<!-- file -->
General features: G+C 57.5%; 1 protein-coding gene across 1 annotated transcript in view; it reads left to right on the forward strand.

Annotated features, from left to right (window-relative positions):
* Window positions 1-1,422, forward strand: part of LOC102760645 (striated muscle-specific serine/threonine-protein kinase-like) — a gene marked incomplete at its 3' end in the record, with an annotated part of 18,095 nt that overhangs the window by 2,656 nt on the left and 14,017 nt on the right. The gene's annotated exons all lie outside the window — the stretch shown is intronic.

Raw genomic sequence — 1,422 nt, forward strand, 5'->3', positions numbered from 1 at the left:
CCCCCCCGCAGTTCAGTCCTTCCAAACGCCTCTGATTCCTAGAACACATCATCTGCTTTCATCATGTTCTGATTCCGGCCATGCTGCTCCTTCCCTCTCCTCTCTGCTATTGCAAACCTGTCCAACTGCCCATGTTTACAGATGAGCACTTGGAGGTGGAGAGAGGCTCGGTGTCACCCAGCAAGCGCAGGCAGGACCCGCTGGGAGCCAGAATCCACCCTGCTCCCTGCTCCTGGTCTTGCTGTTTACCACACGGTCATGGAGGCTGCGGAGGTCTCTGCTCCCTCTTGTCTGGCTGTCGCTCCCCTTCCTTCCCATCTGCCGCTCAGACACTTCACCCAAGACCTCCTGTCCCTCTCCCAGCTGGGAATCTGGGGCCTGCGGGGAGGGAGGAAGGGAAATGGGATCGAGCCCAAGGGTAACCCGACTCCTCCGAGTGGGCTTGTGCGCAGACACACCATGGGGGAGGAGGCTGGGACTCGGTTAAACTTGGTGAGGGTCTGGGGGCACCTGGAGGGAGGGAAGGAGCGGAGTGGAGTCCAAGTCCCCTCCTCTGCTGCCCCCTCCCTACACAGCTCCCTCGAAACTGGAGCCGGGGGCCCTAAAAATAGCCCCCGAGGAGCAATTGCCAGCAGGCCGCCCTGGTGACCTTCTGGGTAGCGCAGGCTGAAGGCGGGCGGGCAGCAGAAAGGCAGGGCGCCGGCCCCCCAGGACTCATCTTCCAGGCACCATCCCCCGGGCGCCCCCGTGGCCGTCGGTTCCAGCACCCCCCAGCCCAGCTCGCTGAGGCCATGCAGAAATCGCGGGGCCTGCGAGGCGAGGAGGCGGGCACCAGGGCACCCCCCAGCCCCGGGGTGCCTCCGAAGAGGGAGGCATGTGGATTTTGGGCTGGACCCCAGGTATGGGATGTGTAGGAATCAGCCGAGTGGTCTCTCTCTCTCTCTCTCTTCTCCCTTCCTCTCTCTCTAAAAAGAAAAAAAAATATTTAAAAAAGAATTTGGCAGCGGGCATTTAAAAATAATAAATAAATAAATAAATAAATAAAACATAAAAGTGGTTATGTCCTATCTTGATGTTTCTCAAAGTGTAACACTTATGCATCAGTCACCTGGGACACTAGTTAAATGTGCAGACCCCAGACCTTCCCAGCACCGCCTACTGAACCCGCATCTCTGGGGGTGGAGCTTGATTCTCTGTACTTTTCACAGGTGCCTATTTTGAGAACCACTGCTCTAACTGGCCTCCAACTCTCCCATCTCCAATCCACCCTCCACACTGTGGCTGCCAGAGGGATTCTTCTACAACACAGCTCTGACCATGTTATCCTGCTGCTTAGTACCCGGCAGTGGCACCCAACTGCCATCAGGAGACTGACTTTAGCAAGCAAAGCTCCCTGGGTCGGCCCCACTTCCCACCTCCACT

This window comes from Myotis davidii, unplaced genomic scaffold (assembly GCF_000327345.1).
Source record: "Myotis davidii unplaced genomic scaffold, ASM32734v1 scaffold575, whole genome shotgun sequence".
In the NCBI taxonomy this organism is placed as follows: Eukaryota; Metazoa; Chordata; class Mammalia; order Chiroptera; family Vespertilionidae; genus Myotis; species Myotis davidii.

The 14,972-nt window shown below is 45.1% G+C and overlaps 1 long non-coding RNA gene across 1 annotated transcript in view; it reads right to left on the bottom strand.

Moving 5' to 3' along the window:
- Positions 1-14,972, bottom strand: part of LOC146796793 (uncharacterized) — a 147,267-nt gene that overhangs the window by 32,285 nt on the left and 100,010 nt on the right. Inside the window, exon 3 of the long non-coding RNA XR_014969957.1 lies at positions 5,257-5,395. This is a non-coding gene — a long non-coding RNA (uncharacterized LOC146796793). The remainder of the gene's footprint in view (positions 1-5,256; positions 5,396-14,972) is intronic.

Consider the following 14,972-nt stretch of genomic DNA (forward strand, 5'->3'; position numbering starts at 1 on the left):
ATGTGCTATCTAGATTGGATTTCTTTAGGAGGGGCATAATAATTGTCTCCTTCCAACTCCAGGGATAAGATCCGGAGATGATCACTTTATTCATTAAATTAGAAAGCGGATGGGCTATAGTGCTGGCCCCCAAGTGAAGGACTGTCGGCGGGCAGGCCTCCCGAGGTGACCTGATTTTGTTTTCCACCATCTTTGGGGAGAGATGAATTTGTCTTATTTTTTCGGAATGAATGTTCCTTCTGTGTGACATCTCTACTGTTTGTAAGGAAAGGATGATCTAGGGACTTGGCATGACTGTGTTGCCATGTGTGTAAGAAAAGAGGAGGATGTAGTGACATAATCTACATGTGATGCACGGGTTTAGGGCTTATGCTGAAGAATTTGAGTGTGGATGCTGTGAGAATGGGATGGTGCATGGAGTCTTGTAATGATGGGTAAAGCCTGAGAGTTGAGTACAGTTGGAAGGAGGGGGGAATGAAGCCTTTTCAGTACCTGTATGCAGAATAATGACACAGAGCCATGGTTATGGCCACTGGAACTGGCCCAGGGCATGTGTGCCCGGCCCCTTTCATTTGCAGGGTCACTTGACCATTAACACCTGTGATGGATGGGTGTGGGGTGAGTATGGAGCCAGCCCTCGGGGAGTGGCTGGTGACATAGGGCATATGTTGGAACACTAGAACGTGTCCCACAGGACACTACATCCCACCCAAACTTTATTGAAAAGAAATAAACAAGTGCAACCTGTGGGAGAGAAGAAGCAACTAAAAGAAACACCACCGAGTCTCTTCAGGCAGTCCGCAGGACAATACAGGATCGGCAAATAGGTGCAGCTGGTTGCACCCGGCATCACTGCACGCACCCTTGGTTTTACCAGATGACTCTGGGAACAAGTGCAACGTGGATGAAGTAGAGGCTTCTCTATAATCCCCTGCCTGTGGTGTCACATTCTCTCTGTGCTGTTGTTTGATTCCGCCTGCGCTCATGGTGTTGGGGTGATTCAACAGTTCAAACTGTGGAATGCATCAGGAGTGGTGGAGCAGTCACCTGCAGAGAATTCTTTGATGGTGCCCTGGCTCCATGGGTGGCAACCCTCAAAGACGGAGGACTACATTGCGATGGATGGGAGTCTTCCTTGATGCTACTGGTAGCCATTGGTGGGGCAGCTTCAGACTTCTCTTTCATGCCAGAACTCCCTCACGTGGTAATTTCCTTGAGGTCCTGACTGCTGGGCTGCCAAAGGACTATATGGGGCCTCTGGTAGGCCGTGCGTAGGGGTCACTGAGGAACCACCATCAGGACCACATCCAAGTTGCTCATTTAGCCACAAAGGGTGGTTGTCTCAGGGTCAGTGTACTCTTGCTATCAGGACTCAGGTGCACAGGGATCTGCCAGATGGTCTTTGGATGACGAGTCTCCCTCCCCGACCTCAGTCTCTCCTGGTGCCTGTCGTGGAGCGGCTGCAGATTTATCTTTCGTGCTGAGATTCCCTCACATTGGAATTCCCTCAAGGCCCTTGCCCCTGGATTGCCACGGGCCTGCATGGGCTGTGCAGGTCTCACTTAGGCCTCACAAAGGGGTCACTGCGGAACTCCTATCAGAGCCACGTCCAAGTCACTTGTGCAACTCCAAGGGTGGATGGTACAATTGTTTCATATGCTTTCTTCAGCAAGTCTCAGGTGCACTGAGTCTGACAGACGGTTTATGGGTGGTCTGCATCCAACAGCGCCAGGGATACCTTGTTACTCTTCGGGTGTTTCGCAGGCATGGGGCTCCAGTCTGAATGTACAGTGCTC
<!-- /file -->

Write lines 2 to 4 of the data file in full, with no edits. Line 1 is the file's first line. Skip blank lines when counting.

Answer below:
Annotated features, from left to right (window-relative positions):
* Window positions 1-1,422, forward strand: part of LOC102760645 (striated muscle-specific serine/threonine-protein kinase-like) — a gene marked incomplete at its 3' end in the record, with an annotated part of 18,095 nt that overhangs the window by 2,656 nt on the left and 14,017 nt on the right. The gene's annotated exons all lie outside the window — the stretch shown is intronic.

Raw genomic sequence — 1,422 nt, forward strand, 5'->3', positions numbered from 1 at the left: